"The purpose of anthropology is to make the world safe for human differences." – Ruth Benedict
Welcome back to our series on the future of anthropology. For the second session, we spoke with biological anthropologists and archaeologists from different countries and traditions. In the following posts, they reflect on the current moment and what it means for the future of the field. Be sure to check out the first installment in the series here.
In the following weeks, we’ll be publishing brief blog pieces from the scholars who are taking part in the discussion about the future of anthropology in the age of COVID-19. For the first session, we spoke with sociocultural anthropologists from different countries and traditions of anthropology with deep experience training students.
On Wednesday, June 17, the Wenner-Gren Foundation and SAPIENS joined forces to share excerpts from four critically significant and deeply relevant books and a conversation with the authors on how their work speaks to our times. We were delighted to have an opportunity to introduce to a broad audience some of the most important and provocative thinkers working in our field. Watch the webinar here.
Wenner-Gren is welcoming letters of intent for webinars focusing on the future of anthropological research. We particularly welcome proposals from pairs of scholars, one established and the other an advanced graduate student or recent PhD in the early stages of their career. Webinars can focus on methodological, ethical, or conceptual aspects of anthropological research in these times of upheaval and change. We will consider letters of intent on a rolling basis, until our budget for this program is depleted, and provide funding for up to $5,000, which we expect organizers to use to cover technical costs.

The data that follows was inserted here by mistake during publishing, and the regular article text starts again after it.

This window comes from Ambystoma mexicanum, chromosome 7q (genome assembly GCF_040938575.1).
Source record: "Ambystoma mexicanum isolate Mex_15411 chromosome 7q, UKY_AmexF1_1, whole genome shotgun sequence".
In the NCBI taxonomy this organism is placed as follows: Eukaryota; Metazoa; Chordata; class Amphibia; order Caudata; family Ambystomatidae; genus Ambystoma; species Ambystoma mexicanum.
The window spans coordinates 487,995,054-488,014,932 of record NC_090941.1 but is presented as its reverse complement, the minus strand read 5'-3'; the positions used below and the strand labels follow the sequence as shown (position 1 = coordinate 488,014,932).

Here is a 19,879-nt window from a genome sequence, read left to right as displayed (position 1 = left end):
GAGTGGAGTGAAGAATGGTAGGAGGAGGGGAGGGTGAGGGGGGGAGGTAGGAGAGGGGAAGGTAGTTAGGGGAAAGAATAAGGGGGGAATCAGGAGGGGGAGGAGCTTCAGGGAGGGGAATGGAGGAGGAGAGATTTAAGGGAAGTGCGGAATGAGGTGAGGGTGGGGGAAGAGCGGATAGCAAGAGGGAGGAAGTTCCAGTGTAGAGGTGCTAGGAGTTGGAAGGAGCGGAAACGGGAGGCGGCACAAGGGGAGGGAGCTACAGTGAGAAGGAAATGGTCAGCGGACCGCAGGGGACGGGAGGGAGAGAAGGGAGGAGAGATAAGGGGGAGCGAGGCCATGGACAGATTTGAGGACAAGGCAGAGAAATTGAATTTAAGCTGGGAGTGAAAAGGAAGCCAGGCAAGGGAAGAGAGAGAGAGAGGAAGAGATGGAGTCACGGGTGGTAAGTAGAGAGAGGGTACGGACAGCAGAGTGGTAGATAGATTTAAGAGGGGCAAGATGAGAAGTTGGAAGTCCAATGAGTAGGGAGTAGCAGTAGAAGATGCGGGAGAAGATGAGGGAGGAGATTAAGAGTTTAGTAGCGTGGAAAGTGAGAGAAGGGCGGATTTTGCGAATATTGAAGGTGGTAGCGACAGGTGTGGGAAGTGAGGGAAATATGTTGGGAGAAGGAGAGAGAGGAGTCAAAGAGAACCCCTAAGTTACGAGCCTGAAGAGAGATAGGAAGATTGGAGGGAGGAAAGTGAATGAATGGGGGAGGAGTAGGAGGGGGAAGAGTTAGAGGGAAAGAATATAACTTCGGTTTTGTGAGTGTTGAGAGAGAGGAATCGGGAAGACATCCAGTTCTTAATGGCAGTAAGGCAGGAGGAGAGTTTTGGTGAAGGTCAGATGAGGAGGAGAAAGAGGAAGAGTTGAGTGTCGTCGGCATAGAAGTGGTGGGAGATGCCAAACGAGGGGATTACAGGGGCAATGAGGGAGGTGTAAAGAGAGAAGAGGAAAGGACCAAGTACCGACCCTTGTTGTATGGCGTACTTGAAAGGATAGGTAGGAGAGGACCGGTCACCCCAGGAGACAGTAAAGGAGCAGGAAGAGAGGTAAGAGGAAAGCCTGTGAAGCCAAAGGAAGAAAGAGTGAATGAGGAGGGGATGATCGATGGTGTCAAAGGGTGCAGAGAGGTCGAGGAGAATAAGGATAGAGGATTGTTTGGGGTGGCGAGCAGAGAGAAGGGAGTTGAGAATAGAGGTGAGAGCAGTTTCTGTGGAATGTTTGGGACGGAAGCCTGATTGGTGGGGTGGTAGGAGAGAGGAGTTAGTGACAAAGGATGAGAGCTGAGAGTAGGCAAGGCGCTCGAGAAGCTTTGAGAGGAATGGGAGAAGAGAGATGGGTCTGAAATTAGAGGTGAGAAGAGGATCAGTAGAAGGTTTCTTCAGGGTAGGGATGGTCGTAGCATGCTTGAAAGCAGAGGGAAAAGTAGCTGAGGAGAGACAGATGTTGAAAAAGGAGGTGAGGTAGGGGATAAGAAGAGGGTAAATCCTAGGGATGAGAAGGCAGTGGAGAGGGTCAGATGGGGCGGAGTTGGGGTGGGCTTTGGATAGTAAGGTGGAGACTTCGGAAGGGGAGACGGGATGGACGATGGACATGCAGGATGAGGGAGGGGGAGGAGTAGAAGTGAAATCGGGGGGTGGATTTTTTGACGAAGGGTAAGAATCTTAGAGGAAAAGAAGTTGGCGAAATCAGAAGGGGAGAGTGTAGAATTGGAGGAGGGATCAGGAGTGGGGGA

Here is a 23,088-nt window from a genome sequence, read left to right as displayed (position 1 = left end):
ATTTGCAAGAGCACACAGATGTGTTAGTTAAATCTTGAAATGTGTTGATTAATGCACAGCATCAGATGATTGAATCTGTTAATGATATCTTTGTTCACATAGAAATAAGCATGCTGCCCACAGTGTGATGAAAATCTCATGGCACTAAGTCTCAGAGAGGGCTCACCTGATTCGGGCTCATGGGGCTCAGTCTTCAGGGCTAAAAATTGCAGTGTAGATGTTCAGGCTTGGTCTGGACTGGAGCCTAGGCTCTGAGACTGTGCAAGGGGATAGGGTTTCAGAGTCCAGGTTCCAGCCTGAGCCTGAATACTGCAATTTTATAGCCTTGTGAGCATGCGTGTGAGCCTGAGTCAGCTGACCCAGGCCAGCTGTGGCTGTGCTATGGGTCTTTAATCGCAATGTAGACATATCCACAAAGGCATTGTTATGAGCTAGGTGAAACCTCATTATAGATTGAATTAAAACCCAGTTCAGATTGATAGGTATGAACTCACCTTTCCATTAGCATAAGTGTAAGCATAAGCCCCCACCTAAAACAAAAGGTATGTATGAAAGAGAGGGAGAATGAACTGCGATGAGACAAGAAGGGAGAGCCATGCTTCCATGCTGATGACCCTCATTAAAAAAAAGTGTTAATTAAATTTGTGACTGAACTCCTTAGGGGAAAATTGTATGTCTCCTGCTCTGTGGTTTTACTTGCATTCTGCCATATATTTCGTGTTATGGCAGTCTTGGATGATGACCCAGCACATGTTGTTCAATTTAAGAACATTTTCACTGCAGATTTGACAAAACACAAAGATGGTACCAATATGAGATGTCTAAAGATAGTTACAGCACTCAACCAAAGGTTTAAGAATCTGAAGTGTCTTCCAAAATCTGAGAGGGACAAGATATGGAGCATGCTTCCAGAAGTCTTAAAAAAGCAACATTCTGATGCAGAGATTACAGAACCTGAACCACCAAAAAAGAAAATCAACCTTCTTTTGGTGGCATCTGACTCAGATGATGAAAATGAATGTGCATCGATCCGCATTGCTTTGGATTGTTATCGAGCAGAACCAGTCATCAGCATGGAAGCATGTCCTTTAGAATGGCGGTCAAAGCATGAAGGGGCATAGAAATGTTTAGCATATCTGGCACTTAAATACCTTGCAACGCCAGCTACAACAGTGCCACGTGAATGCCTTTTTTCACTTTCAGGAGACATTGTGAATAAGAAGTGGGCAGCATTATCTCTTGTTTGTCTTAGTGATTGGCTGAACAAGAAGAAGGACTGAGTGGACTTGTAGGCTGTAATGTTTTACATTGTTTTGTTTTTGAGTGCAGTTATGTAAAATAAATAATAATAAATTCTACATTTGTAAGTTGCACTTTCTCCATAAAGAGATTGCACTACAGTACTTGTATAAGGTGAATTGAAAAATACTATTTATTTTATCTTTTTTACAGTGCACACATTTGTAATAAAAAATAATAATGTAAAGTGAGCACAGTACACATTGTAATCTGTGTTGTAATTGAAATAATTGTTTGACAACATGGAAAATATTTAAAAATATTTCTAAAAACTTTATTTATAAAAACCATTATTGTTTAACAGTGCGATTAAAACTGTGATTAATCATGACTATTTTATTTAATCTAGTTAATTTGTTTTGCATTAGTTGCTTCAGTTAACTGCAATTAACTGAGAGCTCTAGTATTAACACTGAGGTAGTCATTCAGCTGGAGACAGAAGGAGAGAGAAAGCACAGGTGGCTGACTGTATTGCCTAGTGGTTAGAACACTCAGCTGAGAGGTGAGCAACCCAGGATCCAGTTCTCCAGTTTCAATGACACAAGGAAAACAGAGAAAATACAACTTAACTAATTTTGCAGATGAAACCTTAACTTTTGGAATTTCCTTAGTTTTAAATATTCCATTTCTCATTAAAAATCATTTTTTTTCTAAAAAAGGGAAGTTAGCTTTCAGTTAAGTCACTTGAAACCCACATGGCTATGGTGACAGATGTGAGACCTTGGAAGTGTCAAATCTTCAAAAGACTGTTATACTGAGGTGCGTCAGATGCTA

At the Wenner-Gren Foundation, we are deeply concerned about the impact of the global coronavirus epidemic on those we serve. It’s harder than ever to be an anthropologist, and yet our research is more relevant than ever. We have an ethical duty as a Foundation to protect the safety of the anthropologists we fund and the broader communities affected by their projects. But we also have an ethical duty to help our discipline survive and thrive. Given our limited resources, we are being forced to make hard choices. At the same time, we are eager to support anthropologists who are seeking new ways to do their work in these strange and uncertain times.
Over the coming months, we will take certain actions so we can continue to award grants and fellowships. Click here for further information.
As a Foundation, we have an ethical obligation to ensure that the research we fund is not detrimental to the broader communities affected by our work. In light of the emergence and spread of COVID-19, we are asking our active grantees to suspend research activities involving face-to-face contact at this time. This should not come as a surprise, as many countries have called for social distancing as a means of slowing the spread of the disease.
Please know that we are committed to working with our grantees on modifications to methodologies, budgets, and timelines to respond to their particular needs. If you need to leave your field site and return home to ensure your safety, and the safety of your interlocutors, please feel free to do so and contact us afterwards.
Conference and Workshop grant recipients should modify their plans in light of the evolving situation. No meetings should be held at this time. We will work with grant recipients who wish to reschedule their event for a later date.
If you have any questions about an active grant or fellowship, please contact the Grant Administrator for your program directly.
If you have a question regarding a pending or future application please contact firstname.lastname@example.org. Please note should your pending application be approved and a delay is needed, we will work with you at that time.